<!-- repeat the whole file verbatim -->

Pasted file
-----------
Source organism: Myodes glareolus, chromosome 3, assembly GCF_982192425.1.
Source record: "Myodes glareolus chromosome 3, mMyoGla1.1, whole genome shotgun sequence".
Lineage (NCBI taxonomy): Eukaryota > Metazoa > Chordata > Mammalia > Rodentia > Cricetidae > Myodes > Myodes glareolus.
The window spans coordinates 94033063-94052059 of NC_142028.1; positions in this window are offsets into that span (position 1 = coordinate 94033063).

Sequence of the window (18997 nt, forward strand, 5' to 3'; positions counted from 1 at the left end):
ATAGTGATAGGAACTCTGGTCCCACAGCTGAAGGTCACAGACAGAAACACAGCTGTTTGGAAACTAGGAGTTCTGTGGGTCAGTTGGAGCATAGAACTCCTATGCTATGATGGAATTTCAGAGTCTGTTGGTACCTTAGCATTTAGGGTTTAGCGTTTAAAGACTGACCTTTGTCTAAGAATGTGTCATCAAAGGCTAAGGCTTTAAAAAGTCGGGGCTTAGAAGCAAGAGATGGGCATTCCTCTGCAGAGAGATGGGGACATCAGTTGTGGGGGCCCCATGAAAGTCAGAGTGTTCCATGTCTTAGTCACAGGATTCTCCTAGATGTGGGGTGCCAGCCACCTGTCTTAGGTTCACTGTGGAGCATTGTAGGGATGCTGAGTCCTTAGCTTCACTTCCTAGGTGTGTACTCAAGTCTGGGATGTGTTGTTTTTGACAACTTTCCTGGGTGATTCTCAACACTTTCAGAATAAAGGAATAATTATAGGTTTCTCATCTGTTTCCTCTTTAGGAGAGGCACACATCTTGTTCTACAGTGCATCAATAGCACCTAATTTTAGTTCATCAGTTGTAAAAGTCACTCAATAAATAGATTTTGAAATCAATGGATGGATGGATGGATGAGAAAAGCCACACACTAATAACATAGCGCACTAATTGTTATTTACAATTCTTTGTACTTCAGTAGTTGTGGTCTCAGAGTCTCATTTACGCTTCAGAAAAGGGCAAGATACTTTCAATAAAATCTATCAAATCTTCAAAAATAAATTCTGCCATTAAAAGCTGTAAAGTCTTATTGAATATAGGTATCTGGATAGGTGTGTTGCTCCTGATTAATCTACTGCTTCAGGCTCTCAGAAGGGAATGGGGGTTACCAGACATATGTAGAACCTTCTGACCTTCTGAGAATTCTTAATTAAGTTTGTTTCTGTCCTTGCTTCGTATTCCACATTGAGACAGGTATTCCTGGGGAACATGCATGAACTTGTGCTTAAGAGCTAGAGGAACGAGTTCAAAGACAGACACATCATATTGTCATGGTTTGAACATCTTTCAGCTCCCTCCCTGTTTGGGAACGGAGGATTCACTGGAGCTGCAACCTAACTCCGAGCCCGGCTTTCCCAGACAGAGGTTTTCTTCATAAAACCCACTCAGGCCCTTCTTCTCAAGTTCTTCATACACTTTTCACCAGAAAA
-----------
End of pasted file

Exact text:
Source organism: Myodes glareolus, chromosome 3, assembly GCF_982192425.1.
Source record: "Myodes glareolus chromosome 3, mMyoGla1.1, whole genome shotgun sequence".
Lineage (NCBI taxonomy): Eukaryota > Metazoa > Chordata > Mammalia > Rodentia > Cricetidae > Myodes > Myodes glareolus.
The window spans coordinates 94033063-94052059 of NC_142028.1; positions in this window are offsets into that span (position 1 = coordinate 94033063).

Sequence of the window (18997 nt, forward strand, 5' to 3'; positions counted from 1 at the left end):
ATAGTGATAGGAACTCTGGTCCCACAGCTGAAGGTCACAGACAGAAACACAGCTGTTTGGAAACTAGGAGTTCTGTGGGTCAGTTGGAGCATAGAACTCCTATGCTATGATGGAATTTCAGAGTCTGTTGGTACCTTAGCATTTAGGGTTTAGCGTTTAAAGACTGACCTTTGTCTAAGAATGTGTCATCAAAGGCTAAGGCTTTAAAAAGTCGGGGCTTAGAAGCAAGAGATGGGCATTCCTCTGCAGAGAGATGGGGACATCAGTTGTGGGGGCCCCATGAAAGTCAGAGTGTTCCATGTCTTAGTCACAGGATTCTCCTAGATGTGGGGTGCCAGCCACCTGTCTTAGGTTCACTGTGGAGCATTGTAGGGATGCTGAGTCCTTAGCTTCACTTCCTAGGTGTGTACTCAAGTCTGGGATGTGTTGTTTTTGACAACTTTCCTGGGTGATTCTCAACACTTTCAGAATAAAGGAATAATTATAGGTTTCTCATCTGTTTCCTCTTTAGGAGAGGCACACATCTTGTTCTACAGTGCATCAATAGCACCTAATTTTAGTTCATCAGTTGTAAAAGTCACTCAATAAATAGATTTTGAAATCAATGGATGGATGGATGGATGAGAAAAGCCACACACTAATAACATAGCGCACTAATTGTTATTTACAATTCTTTGTACTTCAGTAGTTGTGGTCTCAGAGTCTCATTTACGCTTCAGAAAAGGGCAAGATACTTTCAATAAAATCTATCAAATCTTCAAAAATAAATTCTGCCATTAAAAGCTGTAAAGTCTTATTGAATATAGGTATCTGGATAGGTGTGTTGCTCCTGATTAATCTACTGCTTCAGGCTCTCAGAAGGGAATGGGGGTTACCAGACATATGTAGAACCTTCTGACCTTCTGAGAATTCTTAATTAAGTTTGTTTCTGTCCTTGCTTCGTATTCCACATTGAGACAGGTATTCCTGGGGAACATGCATGAACTTGTGCTTAAGAGCTAGAGGAACGAGTTCAAAGACAGACACATCATATTGTCATGGTTTGAACATCTTTCAGCTCCCTCCCTGTTTGGGAACGGAGGATTCACTGGAGCTGCAACCTAACTCCGAGCCCGGCTTTCCCAGACAGAGGTTTTCTTCATAAAACCCACTCAGGCCCTTCTTCTCAAGTTCTTCATACACTTTTCACCAGAAAA